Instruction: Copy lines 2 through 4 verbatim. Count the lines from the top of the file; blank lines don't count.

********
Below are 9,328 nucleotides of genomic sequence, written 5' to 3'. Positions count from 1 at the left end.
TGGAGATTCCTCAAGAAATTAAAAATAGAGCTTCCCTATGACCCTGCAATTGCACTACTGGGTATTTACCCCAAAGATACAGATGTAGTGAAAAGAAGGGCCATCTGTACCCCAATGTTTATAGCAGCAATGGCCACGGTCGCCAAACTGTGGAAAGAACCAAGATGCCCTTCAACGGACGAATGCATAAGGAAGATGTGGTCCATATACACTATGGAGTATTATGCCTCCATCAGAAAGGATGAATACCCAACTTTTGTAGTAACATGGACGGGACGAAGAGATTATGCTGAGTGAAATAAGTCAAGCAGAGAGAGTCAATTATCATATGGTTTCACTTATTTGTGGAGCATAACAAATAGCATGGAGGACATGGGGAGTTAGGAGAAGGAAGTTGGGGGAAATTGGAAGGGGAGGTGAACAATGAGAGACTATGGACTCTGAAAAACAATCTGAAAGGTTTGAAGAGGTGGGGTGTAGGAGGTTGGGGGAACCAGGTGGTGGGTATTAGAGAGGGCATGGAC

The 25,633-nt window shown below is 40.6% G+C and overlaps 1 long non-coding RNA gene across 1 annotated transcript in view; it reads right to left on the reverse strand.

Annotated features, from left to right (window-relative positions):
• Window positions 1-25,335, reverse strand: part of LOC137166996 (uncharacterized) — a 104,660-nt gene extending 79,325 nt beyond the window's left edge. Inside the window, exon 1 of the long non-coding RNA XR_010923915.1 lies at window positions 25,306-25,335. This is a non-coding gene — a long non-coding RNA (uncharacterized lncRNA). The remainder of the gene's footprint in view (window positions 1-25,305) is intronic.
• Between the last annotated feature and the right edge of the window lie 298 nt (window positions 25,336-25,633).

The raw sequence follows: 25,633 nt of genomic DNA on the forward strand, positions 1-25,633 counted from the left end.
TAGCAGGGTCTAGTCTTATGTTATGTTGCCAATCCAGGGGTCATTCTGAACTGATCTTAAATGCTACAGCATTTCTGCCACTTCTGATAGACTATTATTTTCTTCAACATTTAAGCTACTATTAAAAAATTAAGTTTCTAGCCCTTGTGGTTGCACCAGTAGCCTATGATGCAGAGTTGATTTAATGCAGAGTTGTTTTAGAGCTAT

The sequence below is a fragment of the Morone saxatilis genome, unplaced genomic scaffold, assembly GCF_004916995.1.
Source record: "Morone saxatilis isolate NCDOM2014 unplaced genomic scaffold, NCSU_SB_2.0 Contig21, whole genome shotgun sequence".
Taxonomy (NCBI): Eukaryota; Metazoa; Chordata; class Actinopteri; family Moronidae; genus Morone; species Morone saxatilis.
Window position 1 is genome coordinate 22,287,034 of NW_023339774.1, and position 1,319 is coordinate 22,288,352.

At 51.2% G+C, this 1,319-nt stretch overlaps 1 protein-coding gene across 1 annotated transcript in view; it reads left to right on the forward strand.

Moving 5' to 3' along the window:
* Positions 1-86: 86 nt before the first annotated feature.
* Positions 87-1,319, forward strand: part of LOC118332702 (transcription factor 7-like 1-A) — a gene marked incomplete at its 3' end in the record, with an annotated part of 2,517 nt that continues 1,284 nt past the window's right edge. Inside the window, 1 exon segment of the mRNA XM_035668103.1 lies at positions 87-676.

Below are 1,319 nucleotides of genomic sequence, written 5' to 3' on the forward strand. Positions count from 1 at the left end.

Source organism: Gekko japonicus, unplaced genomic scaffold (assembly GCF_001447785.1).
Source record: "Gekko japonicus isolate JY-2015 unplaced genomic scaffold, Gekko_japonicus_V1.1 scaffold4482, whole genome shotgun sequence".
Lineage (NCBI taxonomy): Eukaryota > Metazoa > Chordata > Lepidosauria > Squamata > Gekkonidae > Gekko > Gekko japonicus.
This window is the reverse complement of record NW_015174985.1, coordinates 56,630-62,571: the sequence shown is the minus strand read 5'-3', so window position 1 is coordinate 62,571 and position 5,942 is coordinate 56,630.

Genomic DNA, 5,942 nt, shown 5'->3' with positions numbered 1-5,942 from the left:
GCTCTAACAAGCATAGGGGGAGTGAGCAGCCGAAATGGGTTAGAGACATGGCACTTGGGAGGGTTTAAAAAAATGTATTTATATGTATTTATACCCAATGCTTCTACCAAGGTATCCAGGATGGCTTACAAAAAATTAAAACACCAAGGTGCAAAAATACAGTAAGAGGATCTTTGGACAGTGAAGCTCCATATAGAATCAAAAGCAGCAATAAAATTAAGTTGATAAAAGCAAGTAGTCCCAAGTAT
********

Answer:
TGGAGATTCCTCAAGAAATTAAAAATAGAGCTTCCCTATGACCCTGCAATTGCACTACTGGGTATTTACCCCAAAGATACAGATGTAGTGAAAAGAAGGGCCATCTGTACCCCAATGTTTATAGCAGCAATGGCCACGGTCGCCAAACTGTGGAAAGAACCAAGATGCCCTTCAACGGACGAATGCATAAGGAAGATGTGGTCCATATACACTATGGAGTATTATGCCTCCATCAGAAAGGATGAATACCCAACTTTTGTAGTAACATGGACGGGACGAAGAGATTATGCTGAGTGAAATAAGTCAAGCAGAGAGAGTCAATTATCATATGGTTTCACTTATTTGTGGAGCATAACAAATAGCATGGAGGACATGGGGAGTTAGGAGAAGGAAGTTGGGGGAAATTGGAAGGGGAGGTGAACAATGAGAGACTATGGACTCTGAAAAACAATCTGAAAGGTTTGAAGAGGTGGGGTGTAGGAGGTTGGGGGAACCAGGTGGTGGGTATTAGAGAGGGCATGGAC

The 25,633-nt window shown below is 40.6% G+C and overlaps 1 long non-coding RNA gene across 1 annotated transcript in view; it reads right to left on the reverse strand.

Annotated features, from left to right (window-relative positions):